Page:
Charles Barron is in, provocatively

charles-barron-provocatively
Charles Barron and Dennis Kucinich. (Azi Paybarah)
Tweet Share on Facebook Share on Tumblr Print

Councilman Charles Barron's entrance into the race to unseat Rep. Ed Towns will make for a more lively Democratic primary season.

It may also end up helping return the longtime lawmaker back to office in the New York's 10th congressional district, in Brooklyn.

Barron kicked off his campaign on Sunday in what is textbook fashion for him, which is to say unlike anyone else I can think of.

He said, among other things, "Robert Mugabe is my hero and guess what, so is Muammar Gaddafi;" "We are 99 percent of the 99 percent;" "I'm still not saluting the flag;" "I don't know if I'm going to get a single bill passed; don't care.")

MORE ON CAPITAL

ADVERTISEMENT

At the same time, just as support for same-sex marriage has become the default position of Democratic politicians in this part of the country, Barron is holding out. When he ran for governor in 2010, he declined to say whether he supported same-sex marriage, and he still hasn't moved from that non-position. (He finished behind the Green Party candidate and almost everyone else.) Barron's wife, Assemblywoman Inez Barron voted against same-sex marriage, and is facing her own challenger.

Barron ran for Towns' seat in 2006 along with another challenger, the controversial, embattled and low-key assemblyman Roger Green. Barron and Green split the opposition vote that year, and Towns, who pretty much didn't campaign at all, won re-election.

This year, instead of Green, another assemblyman is running for the seat: the well-funded, eclectically supported Hakeem Jeffries.

Some links:

Barack Obama no longer has a huge social-media advantage over his Republican opponents, according to one analysis. [Jonathan Lemire]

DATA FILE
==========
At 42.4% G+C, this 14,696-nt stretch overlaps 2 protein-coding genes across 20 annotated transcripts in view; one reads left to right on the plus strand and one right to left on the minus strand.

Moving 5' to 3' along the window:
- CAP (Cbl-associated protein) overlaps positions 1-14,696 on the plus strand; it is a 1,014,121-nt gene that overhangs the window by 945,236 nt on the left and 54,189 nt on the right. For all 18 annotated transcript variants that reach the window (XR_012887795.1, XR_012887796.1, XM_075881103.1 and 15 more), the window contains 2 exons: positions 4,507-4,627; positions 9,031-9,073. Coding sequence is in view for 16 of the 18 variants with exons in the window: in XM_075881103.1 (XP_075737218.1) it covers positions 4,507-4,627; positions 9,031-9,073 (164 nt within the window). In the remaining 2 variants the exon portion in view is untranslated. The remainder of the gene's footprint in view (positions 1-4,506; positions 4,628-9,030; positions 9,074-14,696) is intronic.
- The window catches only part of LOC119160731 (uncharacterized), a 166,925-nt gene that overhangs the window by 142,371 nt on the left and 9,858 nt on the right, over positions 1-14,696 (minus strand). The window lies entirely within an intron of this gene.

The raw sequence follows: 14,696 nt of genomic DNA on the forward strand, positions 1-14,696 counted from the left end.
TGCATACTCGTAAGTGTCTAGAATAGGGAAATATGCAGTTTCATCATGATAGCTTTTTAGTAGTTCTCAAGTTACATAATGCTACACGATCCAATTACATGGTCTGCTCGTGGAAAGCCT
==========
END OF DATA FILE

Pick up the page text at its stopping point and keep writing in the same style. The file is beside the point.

Obama's re-election team is quietly putting soldiers on the ground and winning local races. [Jim Rutenberg]

Unhappy Democrats should put Obama in context before voting next year, says a Times columnist. [Nicholas Kristof]

John Kennedy's allure is based more on fiction than reality, according to another Times columnist. [Ross Douthat]

Senator Chuck Schumer said new "Footpath Technology" should only be used to track customers if customers agree. [Alison Gendar and Simone Weichselbaum]

Former Democratic congressman Dan Maffeei will get a primary challenge from political novice Brianne Murphy in the 25th congressional district. [Mark Weiner]

City Councilman Charles Barron will join Assemblyman Hakeem Jeffries in challenging Rep. Ed Towns. [Colin Campbell]

Governor Andrew Cuomo won't call the legislature back into session before January. [Fred Dicker]

State Senate Republicans may draw a "super Jewish" district in Brooklyn and get former Democratic councilman Simcha Felder to run for it. [Reuven Blau]

The community-benefits agreement struck between Columbia and residents in Harlem is in limbo, and congressional candidate Vince Morgan said it will hinder future development. [Jacob Gershman]

The latest adventure for local political activist Frank Morano: Drafting Tom Golisano to run for president. [Tom Wrobleski]

High school graduation standards "clearly need radical recalibration" by state officials, says one editorial page. [New York Post]

After not checking the check-except status since 2007, the city Department of Finance is giving non-profits until Dec. 5 to verify their claim. [Josh Margolin]

The Department of Transportation didn't interview any of (six) applicants for a $146,276-a-year job that ended up going to someone already at the department. [David Seifman]

MTA ridership is up 2.1 percent, partly due to cuts in other services. [Jennifer Fermino]

Con Ed charged New Yorkers twice the national average for electricity. [Bill Sanderson]

CUNY tuition will jump 31 percent by 2015. [Yoav Gonen]